Job fatigue and stress are significant problems faced by employees and their managers. Unfortunately, when a case of depression arises as a result, trying to resolve the problem may be difficult—sometimes leading to conflict—as this case illustrates.

Donald Knolls was an air traffic control supervisor for International Gateway Airport (IGA), an airport serving a major metropolitan area. Donald began to experience depression-related problems largely due to severe stress and fatigue on the job. A few months later, he requested and was granted a disability leave for treatment of his illness. After eight months, his personal physician, an expert in depression treatment and a licensed consulting psychologist agreed that he was sufficiently improved to return to his former position.

IGA then sent Donald to the physician it had used when Donald first requested his disability leave. After an extensive evaluation, the doctor concluded that while Donald had made considerable strides in overcoming his depression, he should not be immediately returned to his former supervisory position because the conditions of the job had not changed and he was apt to find the stress too great. Instead, he recommended that Donald be returned to a nonsupervisory position on a six-month trial basis, with the case to be reviewed at the end of that time. IGA followed the advice of its doctor and did not return Donald to a supervisory position. Donald, angered by management’s decision, filed a grievance through IGA’s alternative dispute resolution procedure, a procedure that could end in binding arbitration.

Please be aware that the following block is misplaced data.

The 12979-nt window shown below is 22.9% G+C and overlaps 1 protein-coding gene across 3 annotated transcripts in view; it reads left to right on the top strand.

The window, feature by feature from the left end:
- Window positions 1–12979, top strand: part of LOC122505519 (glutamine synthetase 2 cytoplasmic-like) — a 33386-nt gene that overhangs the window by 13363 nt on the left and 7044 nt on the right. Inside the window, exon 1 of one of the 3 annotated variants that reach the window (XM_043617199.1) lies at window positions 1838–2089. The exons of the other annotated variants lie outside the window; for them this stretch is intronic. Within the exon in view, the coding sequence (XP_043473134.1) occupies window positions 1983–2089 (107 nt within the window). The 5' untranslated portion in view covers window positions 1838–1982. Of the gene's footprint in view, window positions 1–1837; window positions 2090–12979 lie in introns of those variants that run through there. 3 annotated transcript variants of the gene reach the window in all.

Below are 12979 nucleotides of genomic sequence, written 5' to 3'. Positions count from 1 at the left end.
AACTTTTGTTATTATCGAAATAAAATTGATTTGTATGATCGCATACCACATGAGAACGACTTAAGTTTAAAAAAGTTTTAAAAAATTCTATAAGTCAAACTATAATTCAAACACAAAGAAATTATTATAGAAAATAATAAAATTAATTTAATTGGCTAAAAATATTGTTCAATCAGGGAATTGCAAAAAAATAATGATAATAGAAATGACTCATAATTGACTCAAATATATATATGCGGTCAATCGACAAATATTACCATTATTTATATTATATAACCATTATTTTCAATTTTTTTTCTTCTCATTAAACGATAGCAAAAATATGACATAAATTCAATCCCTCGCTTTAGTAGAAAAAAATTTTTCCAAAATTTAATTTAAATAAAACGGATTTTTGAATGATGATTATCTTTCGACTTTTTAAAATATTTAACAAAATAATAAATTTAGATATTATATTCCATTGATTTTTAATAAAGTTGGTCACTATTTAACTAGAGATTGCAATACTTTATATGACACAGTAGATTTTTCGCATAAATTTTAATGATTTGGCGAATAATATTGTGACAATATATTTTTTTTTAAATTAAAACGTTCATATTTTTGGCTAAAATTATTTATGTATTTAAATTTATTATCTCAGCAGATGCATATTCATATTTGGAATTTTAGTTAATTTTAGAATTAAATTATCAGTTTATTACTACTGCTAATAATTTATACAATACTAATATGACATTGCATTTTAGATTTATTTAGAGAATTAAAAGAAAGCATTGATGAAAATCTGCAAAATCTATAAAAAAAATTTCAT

During several meetings between Donald and management, the employer maintained that it had the right to rely on the medical opinion of “a fair and impartial” doctor who had determined that Donald should not be returned to the position that was the cause of his original stress-related emotional problems. Additionally, management pointed out to Donald that IGA’s disability leave provision stated that it “may require appropriate medical documentation if it believes an employee is not fit to return to his or her former position.”

Donald responded, through an attorney he hired to represent his position, that the disability leave provisions were clear but, nevertheless, biased against an employee because they completely disregarded the opinion of his physician and psychologist. According to Donald, “Why bother to get expert medical opinions if they are dismissed?” He further noted, “I have never felt better. I’m really ready to get back to my job.” Finally, Donald’s lawyer contended that Donald was the victim of discrimination based on his former state of depression: “What happened to Donald would not have happened if his illness had been a more conventional physical injury.”

Questions

  1. When conflicting medical opinions are presented, should the advice of a medical expert count more heavily than the opinion of a general physician? Explain your answer.
  2. Is the charge of discrimination presented by Donald’s lawyer relevant to this case? Explain your answer.
  3. If you were presented with this case, what decision would you reach? Explain.